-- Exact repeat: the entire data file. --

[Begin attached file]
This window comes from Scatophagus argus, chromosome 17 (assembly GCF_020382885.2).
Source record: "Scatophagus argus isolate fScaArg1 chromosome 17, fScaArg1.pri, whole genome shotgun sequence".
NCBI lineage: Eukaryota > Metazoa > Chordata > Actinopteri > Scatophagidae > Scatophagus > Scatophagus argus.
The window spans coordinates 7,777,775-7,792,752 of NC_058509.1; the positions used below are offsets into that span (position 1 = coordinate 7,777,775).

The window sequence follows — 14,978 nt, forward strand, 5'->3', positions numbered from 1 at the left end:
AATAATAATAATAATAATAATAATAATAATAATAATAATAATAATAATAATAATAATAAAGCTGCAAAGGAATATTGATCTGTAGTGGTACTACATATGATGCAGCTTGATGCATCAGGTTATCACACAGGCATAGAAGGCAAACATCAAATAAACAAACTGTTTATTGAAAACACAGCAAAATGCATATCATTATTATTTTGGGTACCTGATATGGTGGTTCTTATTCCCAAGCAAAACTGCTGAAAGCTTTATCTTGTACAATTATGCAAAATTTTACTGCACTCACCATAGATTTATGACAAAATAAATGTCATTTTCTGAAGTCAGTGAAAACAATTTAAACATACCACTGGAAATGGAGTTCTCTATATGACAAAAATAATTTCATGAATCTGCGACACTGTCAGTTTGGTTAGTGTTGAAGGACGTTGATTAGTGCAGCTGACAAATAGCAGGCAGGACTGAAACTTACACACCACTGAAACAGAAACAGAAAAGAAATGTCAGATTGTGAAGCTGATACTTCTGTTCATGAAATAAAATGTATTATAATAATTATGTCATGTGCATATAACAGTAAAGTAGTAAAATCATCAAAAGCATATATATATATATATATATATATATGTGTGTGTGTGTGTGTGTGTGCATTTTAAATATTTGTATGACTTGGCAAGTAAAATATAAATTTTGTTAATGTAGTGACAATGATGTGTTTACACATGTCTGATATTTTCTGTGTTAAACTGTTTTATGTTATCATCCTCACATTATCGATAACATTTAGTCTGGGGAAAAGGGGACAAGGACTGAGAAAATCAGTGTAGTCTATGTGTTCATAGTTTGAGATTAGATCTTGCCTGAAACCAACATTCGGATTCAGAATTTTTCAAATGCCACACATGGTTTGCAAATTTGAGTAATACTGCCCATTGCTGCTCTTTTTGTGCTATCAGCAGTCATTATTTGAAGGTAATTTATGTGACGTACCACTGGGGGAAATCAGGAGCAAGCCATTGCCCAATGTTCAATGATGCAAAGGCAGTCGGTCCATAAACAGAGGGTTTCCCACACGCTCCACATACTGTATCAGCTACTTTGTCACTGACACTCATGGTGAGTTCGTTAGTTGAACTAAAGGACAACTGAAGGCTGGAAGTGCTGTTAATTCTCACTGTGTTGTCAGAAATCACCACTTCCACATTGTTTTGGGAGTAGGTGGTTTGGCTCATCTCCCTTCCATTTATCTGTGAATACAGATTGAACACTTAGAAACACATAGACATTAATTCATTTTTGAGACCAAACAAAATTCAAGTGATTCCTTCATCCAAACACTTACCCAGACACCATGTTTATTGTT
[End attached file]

This window comes from Scatophagus argus, chromosome 17 (assembly GCF_020382885.2).
Source record: "Scatophagus argus isolate fScaArg1 chromosome 17, fScaArg1.pri, whole genome shotgun sequence".
NCBI lineage: Eukaryota > Metazoa > Chordata > Actinopteri > Scatophagidae > Scatophagus > Scatophagus argus.
The window spans coordinates 7,777,775-7,792,752 of NC_058509.1; the positions used below are offsets into that span (position 1 = coordinate 7,777,775).

The window sequence follows — 14,978 nt, forward strand, 5'->3', positions numbered from 1 at the left end:
AATAATAATAATAATAATAATAATAATAATAATAATAATAATAATAATAATAATAATAAAGCTGCAAAGGAATATTGATCTGTAGTGGTACTACATATGATGCAGCTTGATGCATCAGGTTATCACACAGGCATAGAAGGCAAACATCAAATAAACAAACTGTTTATTGAAAACACAGCAAAATGCATATCATTATTATTTTGGGTACCTGATATGGTGGTTCTTATTCCCAAGCAAAACTGCTGAAAGCTTTATCTTGTACAATTATGCAAAATTTTACTGCACTCACCATAGATTTATGACAAAATAAATGTCATTTTCTGAAGTCAGTGAAAACAATTTAAACATACCACTGGAAATGGAGTTCTCTATATGACAAAAATAATTTCATGAATCTGCGACACTGTCAGTTTGGTTAGTGTTGAAGGACGTTGATTAGTGCAGCTGACAAATAGCAGGCAGGACTGAAACTTACACACCACTGAAACAGAAACAGAAAAGAAATGTCAGATTGTGAAGCTGATACTTCTGTTCATGAAATAAAATGTATTATAATAATTATGTCATGTGCATATAACAGTAAAGTAGTAAAATCATCAAAAGCATATATATATATATATATATATATATGTGTGTGTGTGTGTGTGTGTGCATTTTAAATATTTGTATGACTTGGCAAGTAAAATATAAATTTTGTTAATGTAGTGACAATGATGTGTTTACACATGTCTGATATTTTCTGTGTTAAACTGTTTTATGTTATCATCCTCACATTATCGATAACATTTAGTCTGGGGAAAAGGGGACAAGGACTGAGAAAATCAGTGTAGTCTATGTGTTCATAGTTTGAGATTAGATCTTGCCTGAAACCAACATTCGGATTCAGAATTTTTCAAATGCCACACATGGTTTGCAAATTTGAGTAATACTGCCCATTGCTGCTCTTTTTGTGCTATCAGCAGTCATTATTTGAAGGTAATTTATGTGACGTACCACTGGGGGAAATCAGGAGCAAGCCATTGCCCAATGTTCAATGATGCAAAGGCAGTCGGTCCATAAACAGAGGGTTTCCCACACGCTCCACATACTGTATCAGCTACTTTGTCACTGACACTCATGGTGAGTTCGTTAGTTGAACTAAAGGACAACTGAAGGCTGGAAGTGCTGTTAATTCTCACTGTGTTGTCAGAAATCACCACTTCCACATTGTTTTGGGAGTAGGTGGTTTGGCTCATCTCCCTTCCATTTATCTGTGAATACAGATTGAACACTTAGAAACACATAGACATTAATTCATTTTTGAGACCAAACAAAATTCAAGTGATTCCTTCATCCAAACACTTACCCAGACACCATGTTTATTGTT